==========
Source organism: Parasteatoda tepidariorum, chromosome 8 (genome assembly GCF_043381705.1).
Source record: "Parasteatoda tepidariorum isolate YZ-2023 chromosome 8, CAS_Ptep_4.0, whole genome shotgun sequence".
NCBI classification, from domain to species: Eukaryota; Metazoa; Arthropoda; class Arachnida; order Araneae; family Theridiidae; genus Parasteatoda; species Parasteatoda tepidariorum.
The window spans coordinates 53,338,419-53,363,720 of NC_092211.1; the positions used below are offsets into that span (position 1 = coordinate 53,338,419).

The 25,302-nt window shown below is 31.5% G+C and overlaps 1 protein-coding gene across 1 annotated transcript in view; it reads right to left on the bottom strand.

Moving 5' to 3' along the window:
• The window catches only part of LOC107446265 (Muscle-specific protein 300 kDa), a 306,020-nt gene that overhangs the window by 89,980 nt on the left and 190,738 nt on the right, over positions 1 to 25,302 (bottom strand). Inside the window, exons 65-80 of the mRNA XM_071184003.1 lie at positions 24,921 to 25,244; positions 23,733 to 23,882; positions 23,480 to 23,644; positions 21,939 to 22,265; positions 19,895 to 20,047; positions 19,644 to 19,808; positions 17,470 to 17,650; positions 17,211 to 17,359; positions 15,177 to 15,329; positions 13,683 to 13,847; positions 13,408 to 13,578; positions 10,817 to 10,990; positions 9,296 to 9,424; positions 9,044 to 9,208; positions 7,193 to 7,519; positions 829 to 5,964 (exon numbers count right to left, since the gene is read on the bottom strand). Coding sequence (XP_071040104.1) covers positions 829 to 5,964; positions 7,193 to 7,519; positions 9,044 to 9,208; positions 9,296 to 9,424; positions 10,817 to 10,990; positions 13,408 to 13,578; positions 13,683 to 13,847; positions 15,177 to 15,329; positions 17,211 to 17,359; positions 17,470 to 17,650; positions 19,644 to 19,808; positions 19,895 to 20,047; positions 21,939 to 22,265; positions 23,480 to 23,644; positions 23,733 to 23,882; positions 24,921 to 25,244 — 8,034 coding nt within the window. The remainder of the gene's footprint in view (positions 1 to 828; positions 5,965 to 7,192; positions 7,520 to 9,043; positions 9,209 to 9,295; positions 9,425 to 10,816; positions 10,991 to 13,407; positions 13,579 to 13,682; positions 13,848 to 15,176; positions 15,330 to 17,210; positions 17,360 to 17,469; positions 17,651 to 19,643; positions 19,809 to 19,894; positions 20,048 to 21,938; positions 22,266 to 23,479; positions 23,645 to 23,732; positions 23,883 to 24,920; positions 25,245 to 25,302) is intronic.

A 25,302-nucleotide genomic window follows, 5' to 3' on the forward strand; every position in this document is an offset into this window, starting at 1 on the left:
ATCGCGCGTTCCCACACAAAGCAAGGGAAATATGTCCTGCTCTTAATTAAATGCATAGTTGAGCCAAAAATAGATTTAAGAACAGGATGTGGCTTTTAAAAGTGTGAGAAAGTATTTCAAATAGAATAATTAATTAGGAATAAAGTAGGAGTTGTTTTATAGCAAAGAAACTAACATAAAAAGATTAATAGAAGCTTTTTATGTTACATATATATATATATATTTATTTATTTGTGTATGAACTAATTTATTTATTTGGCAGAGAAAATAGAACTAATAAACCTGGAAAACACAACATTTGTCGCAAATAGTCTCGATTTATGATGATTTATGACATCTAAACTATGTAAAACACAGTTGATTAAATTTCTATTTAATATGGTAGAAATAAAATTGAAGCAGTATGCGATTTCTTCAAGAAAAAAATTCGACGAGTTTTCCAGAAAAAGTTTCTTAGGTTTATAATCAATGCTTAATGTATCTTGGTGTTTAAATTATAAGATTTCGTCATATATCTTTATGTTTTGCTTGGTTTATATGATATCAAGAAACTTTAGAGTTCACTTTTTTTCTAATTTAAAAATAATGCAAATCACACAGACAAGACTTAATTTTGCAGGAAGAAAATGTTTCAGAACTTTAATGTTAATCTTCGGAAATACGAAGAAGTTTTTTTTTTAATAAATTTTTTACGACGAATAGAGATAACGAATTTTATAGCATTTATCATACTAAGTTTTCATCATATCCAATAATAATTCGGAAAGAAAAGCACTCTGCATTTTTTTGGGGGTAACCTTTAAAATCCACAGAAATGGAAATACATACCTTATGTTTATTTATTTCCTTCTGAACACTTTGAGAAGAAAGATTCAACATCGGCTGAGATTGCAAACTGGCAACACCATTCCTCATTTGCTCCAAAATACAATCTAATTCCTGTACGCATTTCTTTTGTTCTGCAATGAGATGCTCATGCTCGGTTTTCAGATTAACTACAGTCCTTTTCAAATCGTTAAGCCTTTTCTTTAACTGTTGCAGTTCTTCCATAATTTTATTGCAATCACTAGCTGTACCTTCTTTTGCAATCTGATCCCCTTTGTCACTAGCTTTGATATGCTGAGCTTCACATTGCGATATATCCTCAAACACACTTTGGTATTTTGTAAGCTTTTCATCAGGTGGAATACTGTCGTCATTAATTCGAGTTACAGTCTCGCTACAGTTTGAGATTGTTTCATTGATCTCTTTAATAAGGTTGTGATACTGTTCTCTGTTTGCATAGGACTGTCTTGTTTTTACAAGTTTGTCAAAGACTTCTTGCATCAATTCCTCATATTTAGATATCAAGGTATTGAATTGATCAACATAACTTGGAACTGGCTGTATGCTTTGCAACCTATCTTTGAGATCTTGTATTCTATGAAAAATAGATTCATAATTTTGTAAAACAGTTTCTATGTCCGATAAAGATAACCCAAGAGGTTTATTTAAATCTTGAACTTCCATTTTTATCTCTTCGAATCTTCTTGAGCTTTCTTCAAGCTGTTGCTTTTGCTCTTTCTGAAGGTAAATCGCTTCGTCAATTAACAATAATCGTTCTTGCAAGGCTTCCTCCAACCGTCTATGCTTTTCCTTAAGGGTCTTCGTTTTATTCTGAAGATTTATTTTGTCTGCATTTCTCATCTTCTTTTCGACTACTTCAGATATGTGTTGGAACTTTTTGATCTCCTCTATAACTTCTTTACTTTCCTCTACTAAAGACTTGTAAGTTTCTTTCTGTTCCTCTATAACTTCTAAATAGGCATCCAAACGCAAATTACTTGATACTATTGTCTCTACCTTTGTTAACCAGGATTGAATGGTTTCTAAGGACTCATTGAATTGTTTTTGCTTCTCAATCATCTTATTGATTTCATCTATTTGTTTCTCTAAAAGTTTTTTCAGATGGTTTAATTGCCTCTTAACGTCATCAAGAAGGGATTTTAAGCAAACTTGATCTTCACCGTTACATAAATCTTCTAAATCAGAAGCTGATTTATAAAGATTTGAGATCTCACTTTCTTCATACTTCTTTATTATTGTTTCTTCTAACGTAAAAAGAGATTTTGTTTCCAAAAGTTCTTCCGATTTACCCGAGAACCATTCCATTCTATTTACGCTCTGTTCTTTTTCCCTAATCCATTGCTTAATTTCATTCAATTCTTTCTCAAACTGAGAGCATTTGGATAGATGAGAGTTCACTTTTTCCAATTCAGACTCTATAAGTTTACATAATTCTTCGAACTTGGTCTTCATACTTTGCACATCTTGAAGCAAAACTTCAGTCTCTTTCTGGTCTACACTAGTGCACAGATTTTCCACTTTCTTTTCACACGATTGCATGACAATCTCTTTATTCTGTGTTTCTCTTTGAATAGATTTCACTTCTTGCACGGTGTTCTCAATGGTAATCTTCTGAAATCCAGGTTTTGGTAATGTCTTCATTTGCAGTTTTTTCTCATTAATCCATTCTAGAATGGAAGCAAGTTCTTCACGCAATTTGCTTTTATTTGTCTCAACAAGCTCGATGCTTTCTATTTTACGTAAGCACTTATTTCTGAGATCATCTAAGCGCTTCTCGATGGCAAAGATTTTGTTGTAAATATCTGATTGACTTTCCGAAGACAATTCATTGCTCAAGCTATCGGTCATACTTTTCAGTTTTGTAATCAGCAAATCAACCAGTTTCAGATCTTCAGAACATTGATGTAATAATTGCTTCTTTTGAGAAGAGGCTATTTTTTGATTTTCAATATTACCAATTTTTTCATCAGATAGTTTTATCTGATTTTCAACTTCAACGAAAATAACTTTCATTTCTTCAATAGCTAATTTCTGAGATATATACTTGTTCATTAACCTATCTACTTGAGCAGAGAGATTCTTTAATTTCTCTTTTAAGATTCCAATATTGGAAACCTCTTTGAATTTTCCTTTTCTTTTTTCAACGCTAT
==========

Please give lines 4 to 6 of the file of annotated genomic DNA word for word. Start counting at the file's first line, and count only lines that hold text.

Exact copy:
The window spans coordinates 53,338,419-53,363,720 of NC_092211.1; the positions used below are offsets into that span (position 1 = coordinate 53,338,419).

The 25,302-nt window shown below is 31.5% G+C and overlaps 1 protein-coding gene across 1 annotated transcript in view; it reads right to left on the bottom strand.

Moving 5' to 3' along the window: